Ireland’s Future Doctors to Benefit from Trinity College Dublin’s New State-of-the-Art School of Medicine
Feb 16, 2012
Trinity College Dublin’s new premises for its School of Medicine was officially opened by the Minister for Research and Innovation, Seán Sherlock on February 15th last. Funding of just over €21 million* was provided by the Higher Education Authority/Department of Education & Skills for the new building situated in the Trinity Biomedical Sciences Institute.
The School of Medicine delivers multi-disciplinary education across all levels of health care to 750 medical undergraduate and 550 postgraduate students, including PhD and MD students. Medicine at Trinity College Dublin is ranked in the top 100 Schools of Medicine globally*.
Stephen Hatton and Meagan Wiebe, both first year medical students at Trinity College Dublin, show Minister for Research and Innovation, Seán Sherlock the facilities in the new state-of-the-art School of Medicine.
Welcoming the initiative, Minister Sherlock stated: “Ireland’s future doctors and medical scientists will benefit from the best of teaching facilities in this state-of-the-art building for Trinity College’s new School of Medicine, where leading technology and bespoke setting will augment quality teaching, research and learning for generations to come.”
The world standard teaching equipment includes teaching laboratories with the latest technologies, 300-seat lecture theatres, seminar rooms and a specially designed Anatomy Dissection Room with extensive audio video equipment facilities to enhance the learning experience.
All pre-clinical medical education and training activities are now situated in the one building for the first time in the School of Medicine’s history.
The School also benefits from the collaborative nature of the Trinity Biomedical Sciences Institute, bringing together research activities across five schools* to drive cutting edge 21st century biomedical research.
The Head of the School of Medicine and Vice Provost for Medical Affairs, Professor Dermot Kelleher said: “It is unique to have medical students benefiting from the high-level multidisciplinary research environment where they can learn first-hand the bench-to-bedside approach to research and how it translates to the patient. This has been a hallmark of Trinity’s medical education and is strengthened with the opening of this new facility.”
Building on 300 years of academic achievement, in 2012, the School of Medicine has internationally recognised research excellence in the area of immunology, cancer, infectious diseases, psychiatric genetics and public health, and has contributed to a number of major scientific discoveries in medical research in recent years. TCD researchers in the biomedical sciences have delivered the technologies that underpinned the nicotine patch, they’ve identified new genes for major diseases such as childhood eczema and they’ve pushed the boundaries of our understanding of how diseases function such as alzheimer’s disease, cancer and arthritis.
The future research that will be conducted in Trinity’s School of Medicine will continue to lead to the improvement of human health.
“The primary aim of Trinity’s School of Medicine is to develop medical graduates who will contribute to patient care and medical science. Our students have the advantage of leading edge facilities for medical education and research in this magnificent new building, which will have a real impact on the training of future generations of doctors and researchers and ultimately improved healthcare, “Provost, Dr Patrick Prendergast concluded.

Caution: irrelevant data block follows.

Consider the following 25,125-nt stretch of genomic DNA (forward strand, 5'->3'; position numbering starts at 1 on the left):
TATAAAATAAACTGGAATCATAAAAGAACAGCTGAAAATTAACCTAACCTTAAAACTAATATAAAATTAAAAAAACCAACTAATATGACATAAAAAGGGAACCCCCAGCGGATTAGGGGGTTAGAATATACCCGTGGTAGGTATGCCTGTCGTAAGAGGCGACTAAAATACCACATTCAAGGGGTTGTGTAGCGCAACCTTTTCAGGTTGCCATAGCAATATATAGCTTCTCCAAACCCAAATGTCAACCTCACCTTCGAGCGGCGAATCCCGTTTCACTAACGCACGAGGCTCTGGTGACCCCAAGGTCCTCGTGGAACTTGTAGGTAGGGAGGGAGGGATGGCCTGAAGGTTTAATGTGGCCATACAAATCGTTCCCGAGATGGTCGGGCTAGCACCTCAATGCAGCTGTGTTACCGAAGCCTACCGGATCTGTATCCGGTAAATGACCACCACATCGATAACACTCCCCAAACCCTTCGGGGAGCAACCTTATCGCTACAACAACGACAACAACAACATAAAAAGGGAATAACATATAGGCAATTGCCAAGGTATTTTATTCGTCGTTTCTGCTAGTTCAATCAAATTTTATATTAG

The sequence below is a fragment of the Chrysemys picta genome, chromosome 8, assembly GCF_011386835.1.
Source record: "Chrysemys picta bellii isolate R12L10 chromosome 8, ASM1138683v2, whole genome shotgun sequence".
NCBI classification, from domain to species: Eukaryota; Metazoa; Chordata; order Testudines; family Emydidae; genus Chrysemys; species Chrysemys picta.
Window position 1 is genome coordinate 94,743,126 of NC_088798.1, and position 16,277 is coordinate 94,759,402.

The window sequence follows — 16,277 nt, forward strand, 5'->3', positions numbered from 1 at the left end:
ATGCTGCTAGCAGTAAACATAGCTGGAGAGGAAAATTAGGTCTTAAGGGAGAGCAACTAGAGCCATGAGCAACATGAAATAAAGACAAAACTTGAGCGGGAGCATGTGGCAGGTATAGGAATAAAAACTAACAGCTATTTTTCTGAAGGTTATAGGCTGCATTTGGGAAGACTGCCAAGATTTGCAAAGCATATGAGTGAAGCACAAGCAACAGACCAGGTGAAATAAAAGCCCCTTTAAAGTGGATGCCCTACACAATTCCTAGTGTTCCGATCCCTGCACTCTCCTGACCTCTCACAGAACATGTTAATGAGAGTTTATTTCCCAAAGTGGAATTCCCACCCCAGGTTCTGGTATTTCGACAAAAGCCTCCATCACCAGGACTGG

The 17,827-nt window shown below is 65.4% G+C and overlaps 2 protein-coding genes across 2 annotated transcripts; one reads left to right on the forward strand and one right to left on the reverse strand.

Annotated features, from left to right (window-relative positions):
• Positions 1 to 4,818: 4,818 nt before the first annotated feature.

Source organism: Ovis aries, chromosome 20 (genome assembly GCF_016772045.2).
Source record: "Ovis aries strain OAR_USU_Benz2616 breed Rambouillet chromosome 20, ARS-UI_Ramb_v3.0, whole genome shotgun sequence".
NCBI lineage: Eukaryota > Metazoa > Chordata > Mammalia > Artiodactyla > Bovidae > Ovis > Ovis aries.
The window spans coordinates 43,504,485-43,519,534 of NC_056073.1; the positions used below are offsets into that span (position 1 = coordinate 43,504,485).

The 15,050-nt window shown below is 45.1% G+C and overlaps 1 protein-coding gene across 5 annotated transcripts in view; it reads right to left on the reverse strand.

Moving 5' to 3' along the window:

About the School of Medicine
• 750 Students
• From 35 countries
• 220 PhD students
• 330 post doctoral researchers
• *The QS world rankings (2011) - medicine, TCD is ranked between 51-100
Some of the School of Medicine’s innovative educational programmes are unique in international terms. Intercalated MSc programme in molecular medicine, neuroscience or bioengineering has been offered and is based on TCD’s strengths. Medical students who choose this route graduate with both a medical degree and masters in bioengineering, neuroscience or molecular medicine.
Funding was provided by the Higher Education Authority/ Department of Education & Skills for the building (€17.225m Building & €4m Equipment) arising from the Fottrell review of medical education. The new building addresses the undergraduate medical needs as identified in the Fottrell report (2006) ‘Medical Education in Ireland: A New Direction – Report of the Working Group on Undergraduate Medical Education and Training’.
The total cost of the Trinity Biomedical Sciences Institute, in which the School of Medicine is now housed, was €131 million. The state support, in the form of HEA Programme for Research in Third Level Institutions (PRTLI) funding, co-financed by the ERDF, and National Development Plan 2007-13 medical education funding contributes €80 million towards the overall costs, with the balance financed by the College through delivery of commercial accommodation and underpinned by investment from the European Investment Bank.
*Trinity Biomedical Sciences Institute
Trinity Biomedical Sciences Institute consolidates the research activities across five schools: Medicine; Chemistry; Engineering; Biochemistry & Immunology; Pharmacy & Pharmaceutical Sciences, achieving the close interdisciplinary collaboration required to drive cutting edge 21st Century biomedical research which will copper-fasten Trinity’s, as well as Ireland’s, position as a leader in international scientific research.
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